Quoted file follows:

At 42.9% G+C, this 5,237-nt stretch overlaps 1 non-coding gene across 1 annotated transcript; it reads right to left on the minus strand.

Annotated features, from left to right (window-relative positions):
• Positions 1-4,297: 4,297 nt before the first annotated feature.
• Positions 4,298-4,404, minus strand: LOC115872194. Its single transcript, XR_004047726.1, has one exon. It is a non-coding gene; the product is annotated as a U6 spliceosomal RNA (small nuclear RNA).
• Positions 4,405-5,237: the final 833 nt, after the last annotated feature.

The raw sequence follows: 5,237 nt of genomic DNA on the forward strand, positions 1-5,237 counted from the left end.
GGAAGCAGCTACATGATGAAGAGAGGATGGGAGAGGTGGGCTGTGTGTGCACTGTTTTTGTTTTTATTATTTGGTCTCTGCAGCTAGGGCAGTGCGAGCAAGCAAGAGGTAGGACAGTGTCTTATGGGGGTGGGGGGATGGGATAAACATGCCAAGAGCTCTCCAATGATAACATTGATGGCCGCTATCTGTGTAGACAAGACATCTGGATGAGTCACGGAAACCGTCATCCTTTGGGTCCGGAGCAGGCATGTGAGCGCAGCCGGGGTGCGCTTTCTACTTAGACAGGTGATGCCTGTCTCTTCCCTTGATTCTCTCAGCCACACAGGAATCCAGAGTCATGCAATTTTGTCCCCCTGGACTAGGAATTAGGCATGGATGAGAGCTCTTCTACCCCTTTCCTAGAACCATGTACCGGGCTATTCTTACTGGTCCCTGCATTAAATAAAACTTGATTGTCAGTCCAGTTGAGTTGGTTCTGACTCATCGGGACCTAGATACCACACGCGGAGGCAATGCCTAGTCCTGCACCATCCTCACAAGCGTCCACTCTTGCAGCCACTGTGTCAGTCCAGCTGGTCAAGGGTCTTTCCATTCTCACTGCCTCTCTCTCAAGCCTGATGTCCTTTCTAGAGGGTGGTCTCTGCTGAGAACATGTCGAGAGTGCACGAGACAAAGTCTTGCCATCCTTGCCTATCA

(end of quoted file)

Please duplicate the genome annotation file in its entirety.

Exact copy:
At 42.9% G+C, this 5,237-nt stretch overlaps 1 non-coding gene across 1 annotated transcript; it reads right to left on the minus strand.

Annotated features, from left to right (window-relative positions):
• Positions 1-4,297: 4,297 nt before the first annotated feature.
• Positions 4,298-4,404, minus strand: LOC115872194. Its single transcript, XR_004047726.1, has one exon. It is a non-coding gene; the product is annotated as a U6 spliceosomal RNA (small nuclear RNA).
• Positions 4,405-5,237: the final 833 nt, after the last annotated feature.

The raw sequence follows: 5,237 nt of genomic DNA on the forward strand, positions 1-5,237 counted from the left end.
GGAAGCAGCTACATGATGAAGAGAGGATGGGAGAGGTGGGCTGTGTGTGCACTGTTTTTGTTTTTATTATTTGGTCTCTGCAGCTAGGGCAGTGCGAGCAAGCAAGAGGTAGGACAGTGTCTTATGGGGGTGGGGGGATGGGATAAACATGCCAAGAGCTCTCCAATGATAACATTGATGGCCGCTATCTGTGTAGACAAGACATCTGGATGAGTCACGGAAACCGTCATCCTTTGGGTCCGGAGCAGGCATGTGAGCGCAGCCGGGGTGCGCTTTCTACTTAGACAGGTGATGCCTGTCTCTTCCCTTGATTCTCTCAGCCACACAGGAATCCAGAGTCATGCAATTTTGTCCCCCTGGACTAGGAATTAGGCATGGATGAGAGCTCTTCTACCCCTTTCCTAGAACCATGTACCGGGCTATTCTTACTGGTCCCTGCATTAAATAAAACTTGATTGTCAGTCCAGTTGAGTTGGTTCTGACTCATCGGGACCTAGATACCACACGCGGAGGCAATGCCTAGTCCTGCACCATCCTCACAAGCGTCCACTCTTGCAGCCACTGTGTCAGTCCAGCTGGTCAAGGGTCTTTCCATTCTCACTGCCTCTCTCTCAAGCCTGATGTCCTTTCTAGAGGGTGGTCTCTGCTGAGAACATGTCGAGAGTGCACGAGACAAAGTCTTGCCATCCTTGCCTATCA